Internationale Kurzfilmtage Oberhausen

Award
Winners
2011

Jury of the International Competition 2011

© Kurzfilmtage / Daniel Gasenzer

Sari Volanen (Finland)

William E. Jones (USA)

Branka Benčić (Croatia)

Joan Legalamitlwa (South Africa)

Michael Glawogger (Austria)

 


Grand Prize of the City of Oberhausen (7,500 €)

Sans-titre

Neil Beloufa

France 2010, 15', HDCAM, colour

 

 

 

 

Statement
In Sans-titre, we hear about a group of terrorists who occupied a villa and trashed the place. What we see suggests other things entirely: suspicions give rise to strange dreams; architectural space can be produced by an ink jet printer; we know nothing. Neil Beloufa has made an uncanny and original film.


Principal Prize (3,500 € each)

The Artist

Laure Prouvost

Great Britain 2010, 10', Digi Beta, colour

 

 

 

 

 

Statement
"Snap" - and just like that, she's got us: Dynamic, rhythmic, fresh, witty, frenetic and silly in a funny way; an out of this world studio visit from hell. We are delighted to present the 2nd principal prize to Laure Prouvost for The Artist.


Principal Prize (3,500 €)

Mercúrio

(Mercury)

Sandro Aguilar

Portugal 2010, 18', 35 mm, colour

 

 

 

Statement
Mercúrio
opens up an unexpected visual landscape by showing the intimate encounter of two people through glass that turns into a strange half mirror that reflects reflections, and turns around the inside and the outside world in a visual and emotional way. As Goethe put it: "Nichts ist drinnen, nichts ist draußen, denn was innen ist, ist außen."


ARTE Prize for a European Short Film (2,500 €)

TSE

(Out)

Roee Rosen

Israel 2010. 34'30'', HDCAM, colour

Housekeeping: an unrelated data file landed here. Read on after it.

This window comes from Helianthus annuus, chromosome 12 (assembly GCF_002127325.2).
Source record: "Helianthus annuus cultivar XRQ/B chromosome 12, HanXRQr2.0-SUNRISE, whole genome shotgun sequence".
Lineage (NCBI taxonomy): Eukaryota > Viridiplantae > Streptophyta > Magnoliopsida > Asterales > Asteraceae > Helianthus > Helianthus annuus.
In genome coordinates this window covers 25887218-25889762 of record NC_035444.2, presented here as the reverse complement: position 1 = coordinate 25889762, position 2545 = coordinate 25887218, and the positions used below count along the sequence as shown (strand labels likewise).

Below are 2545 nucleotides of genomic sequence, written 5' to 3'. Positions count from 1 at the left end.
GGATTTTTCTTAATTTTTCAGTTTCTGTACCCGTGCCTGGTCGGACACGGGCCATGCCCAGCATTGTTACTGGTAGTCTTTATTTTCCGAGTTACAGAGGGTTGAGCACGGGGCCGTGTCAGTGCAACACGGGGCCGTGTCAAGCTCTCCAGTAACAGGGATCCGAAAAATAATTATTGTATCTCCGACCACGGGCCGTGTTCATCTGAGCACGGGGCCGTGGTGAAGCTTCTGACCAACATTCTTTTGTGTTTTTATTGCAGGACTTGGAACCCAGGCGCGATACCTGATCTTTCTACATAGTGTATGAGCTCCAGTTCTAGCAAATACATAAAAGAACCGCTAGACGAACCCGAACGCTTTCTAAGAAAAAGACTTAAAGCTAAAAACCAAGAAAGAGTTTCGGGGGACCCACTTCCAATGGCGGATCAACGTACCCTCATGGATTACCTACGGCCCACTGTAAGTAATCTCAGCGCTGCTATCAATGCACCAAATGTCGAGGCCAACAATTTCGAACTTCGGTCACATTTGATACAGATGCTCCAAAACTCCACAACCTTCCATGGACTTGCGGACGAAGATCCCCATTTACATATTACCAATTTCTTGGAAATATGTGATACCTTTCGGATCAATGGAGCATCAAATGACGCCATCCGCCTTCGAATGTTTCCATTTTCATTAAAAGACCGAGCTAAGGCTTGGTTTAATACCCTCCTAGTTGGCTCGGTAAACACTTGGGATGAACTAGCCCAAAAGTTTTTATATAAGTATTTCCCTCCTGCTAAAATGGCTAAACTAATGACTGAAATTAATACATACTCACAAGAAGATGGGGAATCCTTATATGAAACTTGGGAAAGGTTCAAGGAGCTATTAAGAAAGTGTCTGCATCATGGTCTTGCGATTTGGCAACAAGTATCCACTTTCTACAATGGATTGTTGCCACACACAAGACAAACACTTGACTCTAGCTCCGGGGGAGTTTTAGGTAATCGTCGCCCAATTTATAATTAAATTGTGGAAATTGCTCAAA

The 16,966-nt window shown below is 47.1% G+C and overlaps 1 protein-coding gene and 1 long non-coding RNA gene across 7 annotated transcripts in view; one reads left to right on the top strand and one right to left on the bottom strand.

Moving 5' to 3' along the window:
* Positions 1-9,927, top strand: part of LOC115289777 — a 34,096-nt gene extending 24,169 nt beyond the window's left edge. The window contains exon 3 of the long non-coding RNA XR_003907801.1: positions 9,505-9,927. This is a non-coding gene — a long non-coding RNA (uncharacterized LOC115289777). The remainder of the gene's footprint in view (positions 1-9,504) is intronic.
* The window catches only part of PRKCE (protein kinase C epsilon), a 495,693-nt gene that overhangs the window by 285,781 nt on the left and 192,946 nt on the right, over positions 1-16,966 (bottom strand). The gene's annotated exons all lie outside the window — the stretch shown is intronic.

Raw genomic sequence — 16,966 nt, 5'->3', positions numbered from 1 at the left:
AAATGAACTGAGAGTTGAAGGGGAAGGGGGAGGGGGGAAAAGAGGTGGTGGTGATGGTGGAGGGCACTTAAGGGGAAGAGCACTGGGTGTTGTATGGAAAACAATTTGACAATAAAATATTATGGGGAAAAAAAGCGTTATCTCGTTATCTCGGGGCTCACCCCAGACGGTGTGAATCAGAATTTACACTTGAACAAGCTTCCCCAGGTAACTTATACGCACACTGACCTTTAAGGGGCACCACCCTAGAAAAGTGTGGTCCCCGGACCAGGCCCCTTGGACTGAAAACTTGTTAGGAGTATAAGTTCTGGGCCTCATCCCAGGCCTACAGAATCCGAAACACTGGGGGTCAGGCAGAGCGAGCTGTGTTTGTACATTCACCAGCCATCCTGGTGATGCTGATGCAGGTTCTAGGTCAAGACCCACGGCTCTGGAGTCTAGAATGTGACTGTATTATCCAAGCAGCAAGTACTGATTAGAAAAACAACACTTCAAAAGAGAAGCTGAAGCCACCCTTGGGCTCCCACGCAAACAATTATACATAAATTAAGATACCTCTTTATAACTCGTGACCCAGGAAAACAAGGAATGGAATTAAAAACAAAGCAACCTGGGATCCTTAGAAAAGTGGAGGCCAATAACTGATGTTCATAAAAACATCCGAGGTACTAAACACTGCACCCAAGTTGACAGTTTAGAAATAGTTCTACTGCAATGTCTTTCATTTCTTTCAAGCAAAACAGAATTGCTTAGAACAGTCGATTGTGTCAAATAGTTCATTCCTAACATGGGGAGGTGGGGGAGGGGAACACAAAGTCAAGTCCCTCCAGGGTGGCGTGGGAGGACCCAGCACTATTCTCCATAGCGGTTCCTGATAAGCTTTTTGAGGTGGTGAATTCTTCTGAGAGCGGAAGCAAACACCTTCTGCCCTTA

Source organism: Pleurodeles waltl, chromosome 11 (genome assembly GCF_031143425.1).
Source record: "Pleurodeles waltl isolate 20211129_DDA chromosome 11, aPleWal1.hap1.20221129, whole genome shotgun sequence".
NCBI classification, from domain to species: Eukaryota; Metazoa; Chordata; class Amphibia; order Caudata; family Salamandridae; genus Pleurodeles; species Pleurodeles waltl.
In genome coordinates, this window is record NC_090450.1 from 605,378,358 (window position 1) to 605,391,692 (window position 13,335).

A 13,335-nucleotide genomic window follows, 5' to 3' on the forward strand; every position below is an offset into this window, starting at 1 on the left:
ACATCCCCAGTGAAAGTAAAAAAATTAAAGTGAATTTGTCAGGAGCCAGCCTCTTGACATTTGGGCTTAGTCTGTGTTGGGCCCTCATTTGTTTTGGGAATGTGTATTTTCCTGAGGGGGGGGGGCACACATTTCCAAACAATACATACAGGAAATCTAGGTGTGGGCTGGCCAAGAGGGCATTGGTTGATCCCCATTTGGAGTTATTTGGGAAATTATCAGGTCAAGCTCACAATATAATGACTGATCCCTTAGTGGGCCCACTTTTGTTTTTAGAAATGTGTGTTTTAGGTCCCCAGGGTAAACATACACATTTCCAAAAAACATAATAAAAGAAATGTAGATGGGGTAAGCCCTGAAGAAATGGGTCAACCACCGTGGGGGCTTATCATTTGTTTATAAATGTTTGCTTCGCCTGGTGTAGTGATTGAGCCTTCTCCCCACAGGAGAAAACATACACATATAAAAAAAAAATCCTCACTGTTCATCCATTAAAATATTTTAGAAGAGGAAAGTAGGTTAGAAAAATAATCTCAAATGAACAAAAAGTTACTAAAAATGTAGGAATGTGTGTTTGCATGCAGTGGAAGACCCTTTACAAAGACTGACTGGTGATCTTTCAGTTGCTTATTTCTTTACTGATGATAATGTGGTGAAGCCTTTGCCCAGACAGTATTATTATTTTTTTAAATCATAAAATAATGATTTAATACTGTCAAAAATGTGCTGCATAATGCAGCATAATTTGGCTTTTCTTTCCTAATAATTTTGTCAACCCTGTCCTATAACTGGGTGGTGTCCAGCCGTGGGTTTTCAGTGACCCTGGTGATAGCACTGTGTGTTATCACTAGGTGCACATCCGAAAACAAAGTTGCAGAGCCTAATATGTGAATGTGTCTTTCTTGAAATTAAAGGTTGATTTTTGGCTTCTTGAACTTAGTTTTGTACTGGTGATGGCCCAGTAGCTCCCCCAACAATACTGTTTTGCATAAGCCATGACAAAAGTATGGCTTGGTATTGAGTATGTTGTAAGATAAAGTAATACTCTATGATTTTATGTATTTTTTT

Statement
The ARTE Prize goes to TSE by Roee Rosen for the excellence of the act of exorcism, for the coat hanger abortion, for a staged documentary, a documental fiction, a dubbed, synched, shouted, sung and vibrant sound, and for the paintings.


Special Mention of the international jury

I'm Not the Enemy

Bjørn Melhus

Germany 2011, 13', HDCAM, colour

 

 

 

 

Statement
With this Special Mention, the jury would like to raise awareness of works in moving images made by visual artists. From American film history, Bjørn Melhus appropriates a list of films about Vietnam veterans and transfers them to a non-American (German) setting. Extracting the films' dialogue from the original contexts, the alienation effect of I'm Not the Enemy makes us aware of cracks in the surface of society.


Prize of the Jury of the Ministry for Family, Children, Youth, Culture and Sport of North Rhine-Westphalia (5,000 €)

Sans-titre

Neil Beloufa

France 2010, 15', HDCAM, colour

 

 

 

 

Statement
Neil Beloufa's untitled work reveals only at second glance that the modernist architecture of its location is made of paper and paint. Protagonists moving in semi-darkness, truncated, reduced to their social status and respective language, in which they deliver fragments of a whole which the recipient can never quite assemble into a coherent narrative. Control and clear interpretations are impossible. Assumptions and contradictions irritate, the inexplicable rest of this cinematic work of art, realised in congenial aesthetic form, opens a space for thought that enables reflection at a distance and whose universal themes and dynamics, like habit, power and hierarchical structures, have a lasting effect.

 

Members of the Jury